Sonos really screwed up on the way they rolled out the announcement for their hard-cut-off of some of their legacy product. There are a bunch of older products that understandably won't be supported anymore. What was much harder to understand was where and when their gateway product, the Sonos Connect was cut off. What I have learned is that any Sonos Connect sold pre-2015 is likely to be deemed "legacy" versus "modern," but the way you tell is to log in to your Sonos account. How long newer Sonos Connect boxes will work remains to be seen, but they aren't dead to the world as many on the Interwebs suggests. Nevertheless, the pulling out of the rug on Sonos enthusiasts was pretty much a bad idea and a mistake that could have been avoided if Sonos had approached this phase-out incrementally and with a little more heads-up.
Looking at the Sonos Connect (and Port) In Troubled Times in the Sonos Kingdom
As I hinted at above, the landscape of distributed audio has changed drastically in the past 10 years. In the long-long ago, before the days of Sonos, the opening "ask" was for you, the consumer, to start cutting open drywall and this was an absolute no-go for anyone who rented their home.
Today, with a few other players in the game, Sonos is the leader in wireless connected speakers over a mesh network. Sonos is also so mainstream that at one point they even bought an amazingly pricey Super Bowl ad to promote their distributed audio infrastructure. Sonos is sold pretty much everywhere at retail these days. Hell, they even have a partnership with IKEA.
Sonos additionally has become a favorite method of many custom installers who want to install simple but very expandable distributed audio systems. That's how I got into the game with Sonos, as my last house used an expensive source component called Autonomic that did all of the audio streaming. It might have cost $2,000 or more for two zones of streaming, and we used it almost exclusively for Pandora. That wasn't the only high cost that Sonos addressed in the modern era.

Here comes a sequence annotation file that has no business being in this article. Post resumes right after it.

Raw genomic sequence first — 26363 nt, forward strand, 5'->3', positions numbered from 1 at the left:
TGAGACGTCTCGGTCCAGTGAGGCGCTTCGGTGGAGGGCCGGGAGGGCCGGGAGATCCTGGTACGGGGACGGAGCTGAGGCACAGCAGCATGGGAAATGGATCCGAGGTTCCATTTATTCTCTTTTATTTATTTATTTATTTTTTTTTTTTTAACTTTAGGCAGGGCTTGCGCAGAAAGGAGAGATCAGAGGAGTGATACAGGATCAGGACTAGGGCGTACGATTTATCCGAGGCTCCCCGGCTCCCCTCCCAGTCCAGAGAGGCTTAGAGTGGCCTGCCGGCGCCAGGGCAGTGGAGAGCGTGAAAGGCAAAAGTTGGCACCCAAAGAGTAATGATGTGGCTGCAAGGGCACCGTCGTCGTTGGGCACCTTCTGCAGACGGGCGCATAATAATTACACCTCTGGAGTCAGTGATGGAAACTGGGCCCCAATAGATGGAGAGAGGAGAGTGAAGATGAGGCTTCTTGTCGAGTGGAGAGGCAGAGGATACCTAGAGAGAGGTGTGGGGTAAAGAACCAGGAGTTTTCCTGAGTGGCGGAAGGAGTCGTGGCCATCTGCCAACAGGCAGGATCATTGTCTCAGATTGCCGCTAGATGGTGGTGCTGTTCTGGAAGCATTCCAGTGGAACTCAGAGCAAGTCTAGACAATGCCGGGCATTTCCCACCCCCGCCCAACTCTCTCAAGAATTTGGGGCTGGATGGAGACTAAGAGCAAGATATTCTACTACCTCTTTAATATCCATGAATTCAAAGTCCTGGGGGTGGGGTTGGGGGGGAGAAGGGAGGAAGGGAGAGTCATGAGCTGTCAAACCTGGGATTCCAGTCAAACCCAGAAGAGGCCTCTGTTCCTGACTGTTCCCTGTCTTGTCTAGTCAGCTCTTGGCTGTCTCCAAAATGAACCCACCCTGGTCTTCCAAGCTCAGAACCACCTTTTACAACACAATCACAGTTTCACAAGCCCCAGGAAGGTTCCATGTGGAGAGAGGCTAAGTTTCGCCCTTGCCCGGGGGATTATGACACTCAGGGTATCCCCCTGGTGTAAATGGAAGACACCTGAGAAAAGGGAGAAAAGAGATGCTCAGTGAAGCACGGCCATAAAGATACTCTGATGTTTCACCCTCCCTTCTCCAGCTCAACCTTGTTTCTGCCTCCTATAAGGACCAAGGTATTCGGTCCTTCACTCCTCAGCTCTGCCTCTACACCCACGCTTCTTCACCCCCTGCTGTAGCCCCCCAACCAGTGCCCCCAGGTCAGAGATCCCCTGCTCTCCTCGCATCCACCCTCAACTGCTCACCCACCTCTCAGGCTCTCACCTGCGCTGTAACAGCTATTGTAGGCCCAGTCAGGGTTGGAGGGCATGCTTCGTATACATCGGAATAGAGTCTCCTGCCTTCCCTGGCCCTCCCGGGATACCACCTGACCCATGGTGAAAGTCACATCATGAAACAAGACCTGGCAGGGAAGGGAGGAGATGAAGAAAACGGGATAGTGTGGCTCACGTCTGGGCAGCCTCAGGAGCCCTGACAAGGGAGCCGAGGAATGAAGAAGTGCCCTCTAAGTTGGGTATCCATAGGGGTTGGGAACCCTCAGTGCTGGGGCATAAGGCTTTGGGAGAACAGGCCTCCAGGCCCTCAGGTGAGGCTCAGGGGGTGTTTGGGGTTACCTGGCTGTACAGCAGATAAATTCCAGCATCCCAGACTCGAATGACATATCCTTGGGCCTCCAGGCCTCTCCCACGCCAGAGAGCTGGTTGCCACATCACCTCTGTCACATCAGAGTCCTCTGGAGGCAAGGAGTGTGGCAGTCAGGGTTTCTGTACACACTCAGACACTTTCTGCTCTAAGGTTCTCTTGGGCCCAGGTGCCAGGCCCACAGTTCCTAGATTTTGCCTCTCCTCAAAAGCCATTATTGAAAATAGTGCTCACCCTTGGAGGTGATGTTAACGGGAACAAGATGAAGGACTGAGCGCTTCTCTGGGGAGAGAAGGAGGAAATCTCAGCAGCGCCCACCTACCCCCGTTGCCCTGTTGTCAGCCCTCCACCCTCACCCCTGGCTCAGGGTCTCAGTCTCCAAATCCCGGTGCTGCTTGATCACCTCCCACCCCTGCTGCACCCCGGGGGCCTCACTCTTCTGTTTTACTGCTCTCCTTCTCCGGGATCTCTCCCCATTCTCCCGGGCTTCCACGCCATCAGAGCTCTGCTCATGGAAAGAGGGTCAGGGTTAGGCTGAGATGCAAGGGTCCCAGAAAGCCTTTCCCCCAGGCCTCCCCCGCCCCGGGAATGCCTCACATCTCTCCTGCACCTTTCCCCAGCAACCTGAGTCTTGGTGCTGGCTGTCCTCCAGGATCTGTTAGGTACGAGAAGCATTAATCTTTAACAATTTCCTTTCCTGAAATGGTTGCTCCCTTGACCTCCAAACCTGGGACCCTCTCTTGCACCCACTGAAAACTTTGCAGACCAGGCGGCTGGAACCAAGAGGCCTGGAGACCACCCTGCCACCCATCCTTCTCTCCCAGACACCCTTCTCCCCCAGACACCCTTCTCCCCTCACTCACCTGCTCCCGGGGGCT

Back in that era (six years ago), we used a Crestron SWAMP amp, which was a pretty bad-ass switcher for distributed audio, but it was both expensive and somewhat limited in terms of channels even for my old 2,500 square foot home. Beyond the thousands of dollars that went into my Crestron electronics, I had to spend another $1,500 for more channels of amplification for my outdoor system. Add in labor, and my distributed audio system was pretty pricey in the old house. That isn't the case with Sonos.
As you might have figured out by now, the Connect was the core component of my new Sonos system. It can be added to a traditional audio system to bring in Apple Airplay, another hardwired analog source (think: a phone, a record player, a legacy disc player) or any number of somewhat free or paid streaming audio services. In my case, we are using Amazon Music, Pandora, and Apple Music, but I could see expanding back to Tidal, which I canceled ages ago.
The way my installation firm designed the Sonos setup is to use a single Connect for each zone in my house (as well as outdoor zones). Middle Atlantic makes a rack shelf that can neatly organize three Sonos Connects in one rack width. We have a few of these going now, but even with nine (and counting) Sonos Connects, the costs are relatively low compared to the ways of the past.
Now, those readers who have followed my systems over the years know that it is hard for me to not go a little over-the-top, which for my distributed audio system starts with the amplification, as I popped for an Anthem MDX-8 eight channel power amp that brings Anthem Room Correction into play for my most important rooms.
In my old house, I used a pair of Sonance in-ceiling speakers that are literally invisible and designed to be covered by drywall skim coat, wallpaper, or some other material. I had no idea how much that I would love these speakers in the old house, so I bought several similar speakers from a high-end in-wall speaker company called Nakymatone. While much more expensive for labor, the idea that you can't see a speaker that sounds really good was too tempting to avoid. I gilded the lily by also installing in-ceiling subwoofers from Gray Sound to be used with the Sonos/Anthem/ Nakymatone system. These subs aren't fully invisible, but they only have a small port that looks like an in-ceiling light fixture, so they're pretty well hidden. This isn't the least expensive way to do your main distributed audio system, but my wife loves me for it.
Taking a Look at The Sonos Environment